Juices Lack Many Benefits of Whole Fruit

Everybody should eat a diet high in fruits and vegetables, which are rich in fiber, vitamins and minerals—nutrients associated with improved health and longevity. And it’s tempting to believe these benefits extend to 100% fruit juice.

Not so fast, says the American Academy of Pediatrics (AAP) in an updated statement on fruit juice consumption by infants, children and adolescents. Unless juice contains pulp, it has no fiber. Fiber boosts heart health, improves gastrointestinal function and increases feelings of satiety. And while a 6-ounce glass of juice may contain nutrients like potassium and vitamins A and C, it also has about 14 grams of sugar (just over 1 tablespoon) and 80 calories. A single orange has similar nutrient content plus 3 g of fiber.

What’s more, juice is generally consumed more quickly, in larger quantities, with less impact on fullness and food intake. In its report, the AAP concluded that fruit juice offers no benefit over whole fruit and has no essential role in a child’s healthy, balanced diet.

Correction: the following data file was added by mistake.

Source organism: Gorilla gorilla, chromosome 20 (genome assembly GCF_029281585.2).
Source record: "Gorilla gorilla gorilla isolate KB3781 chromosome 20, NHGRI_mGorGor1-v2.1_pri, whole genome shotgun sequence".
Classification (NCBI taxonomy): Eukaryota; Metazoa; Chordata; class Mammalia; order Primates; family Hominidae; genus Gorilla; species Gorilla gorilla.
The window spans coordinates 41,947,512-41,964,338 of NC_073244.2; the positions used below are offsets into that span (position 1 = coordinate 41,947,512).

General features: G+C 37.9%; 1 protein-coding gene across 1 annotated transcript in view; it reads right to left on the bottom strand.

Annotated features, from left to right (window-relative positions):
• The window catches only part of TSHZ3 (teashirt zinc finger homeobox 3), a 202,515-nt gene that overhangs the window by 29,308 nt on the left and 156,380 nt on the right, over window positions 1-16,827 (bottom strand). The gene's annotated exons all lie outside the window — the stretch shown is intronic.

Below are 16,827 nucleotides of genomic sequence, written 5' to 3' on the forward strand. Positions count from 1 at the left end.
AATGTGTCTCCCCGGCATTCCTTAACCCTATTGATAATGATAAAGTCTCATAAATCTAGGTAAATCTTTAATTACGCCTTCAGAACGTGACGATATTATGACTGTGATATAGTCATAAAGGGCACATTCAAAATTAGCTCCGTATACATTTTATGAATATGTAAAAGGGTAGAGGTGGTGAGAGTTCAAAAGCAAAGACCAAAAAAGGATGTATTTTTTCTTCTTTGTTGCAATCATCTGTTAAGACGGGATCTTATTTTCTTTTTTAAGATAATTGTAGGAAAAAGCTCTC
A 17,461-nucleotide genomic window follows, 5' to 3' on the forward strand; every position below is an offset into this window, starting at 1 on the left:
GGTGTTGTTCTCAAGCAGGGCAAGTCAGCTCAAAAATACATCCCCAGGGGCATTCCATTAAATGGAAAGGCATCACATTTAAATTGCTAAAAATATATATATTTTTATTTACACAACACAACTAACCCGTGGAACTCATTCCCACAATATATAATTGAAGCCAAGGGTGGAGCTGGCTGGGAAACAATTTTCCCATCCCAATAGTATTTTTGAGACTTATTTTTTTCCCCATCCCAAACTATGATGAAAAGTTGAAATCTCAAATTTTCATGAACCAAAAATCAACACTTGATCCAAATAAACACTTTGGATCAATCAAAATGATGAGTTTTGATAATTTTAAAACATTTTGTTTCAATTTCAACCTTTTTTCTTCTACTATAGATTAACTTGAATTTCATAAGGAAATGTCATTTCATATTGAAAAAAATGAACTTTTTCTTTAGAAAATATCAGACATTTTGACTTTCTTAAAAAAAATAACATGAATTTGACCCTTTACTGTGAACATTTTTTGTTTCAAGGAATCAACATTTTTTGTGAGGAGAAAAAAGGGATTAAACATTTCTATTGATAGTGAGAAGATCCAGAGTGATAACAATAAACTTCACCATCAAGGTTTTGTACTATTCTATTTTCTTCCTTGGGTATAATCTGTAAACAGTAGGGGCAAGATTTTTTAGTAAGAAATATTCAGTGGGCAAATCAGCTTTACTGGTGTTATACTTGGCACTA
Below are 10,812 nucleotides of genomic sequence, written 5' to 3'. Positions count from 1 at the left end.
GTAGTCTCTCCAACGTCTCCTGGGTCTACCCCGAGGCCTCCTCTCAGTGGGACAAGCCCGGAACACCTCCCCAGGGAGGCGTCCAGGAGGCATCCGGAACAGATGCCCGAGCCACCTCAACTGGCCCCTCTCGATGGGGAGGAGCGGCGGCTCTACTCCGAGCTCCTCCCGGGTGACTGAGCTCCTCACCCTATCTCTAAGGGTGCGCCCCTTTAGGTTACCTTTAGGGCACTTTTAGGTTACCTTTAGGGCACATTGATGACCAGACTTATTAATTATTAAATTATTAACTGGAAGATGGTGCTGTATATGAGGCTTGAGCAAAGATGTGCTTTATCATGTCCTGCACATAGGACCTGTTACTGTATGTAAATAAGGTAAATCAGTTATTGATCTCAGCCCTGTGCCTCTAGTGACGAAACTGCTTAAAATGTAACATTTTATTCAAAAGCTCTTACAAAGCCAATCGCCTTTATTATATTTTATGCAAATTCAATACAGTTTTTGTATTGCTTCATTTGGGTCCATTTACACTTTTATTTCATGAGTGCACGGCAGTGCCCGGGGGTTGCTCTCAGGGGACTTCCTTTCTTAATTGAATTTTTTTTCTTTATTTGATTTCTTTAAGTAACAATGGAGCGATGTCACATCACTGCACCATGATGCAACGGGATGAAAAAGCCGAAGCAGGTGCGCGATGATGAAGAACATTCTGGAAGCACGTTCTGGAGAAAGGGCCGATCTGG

The AAP advises that children younger than aged 1 consume no juice. If older children occasionally drink juice, it should be limited to 4 ounces for toddlers aged 1–3; 4–6 ounces for children aged 4–6+; and no more than 8 ounces for children aged 7–18.

Natalie Digate Muth, MD, MPH, RD

Natalie Digate Muth, MD, MPH, RD

"Natalie Digate Muth, MD, MPH, RDN, FAAP, is a board-certified pediatrician and obesity medicine physician, registered dietitian and health coach. She practices general pediatrics with a focus on healthy family routines, nutrition, physical activity and behavior change in North County, San Diego. She also serves as the senior advisor for healthcare solutions at the American Council on Exercise. Natalie is the author of five books and is committed to helping every child and family thrive. She is a strong advocate for systems and communities that support prevention and wellness across the lifespan, beginning at 9 months of age."

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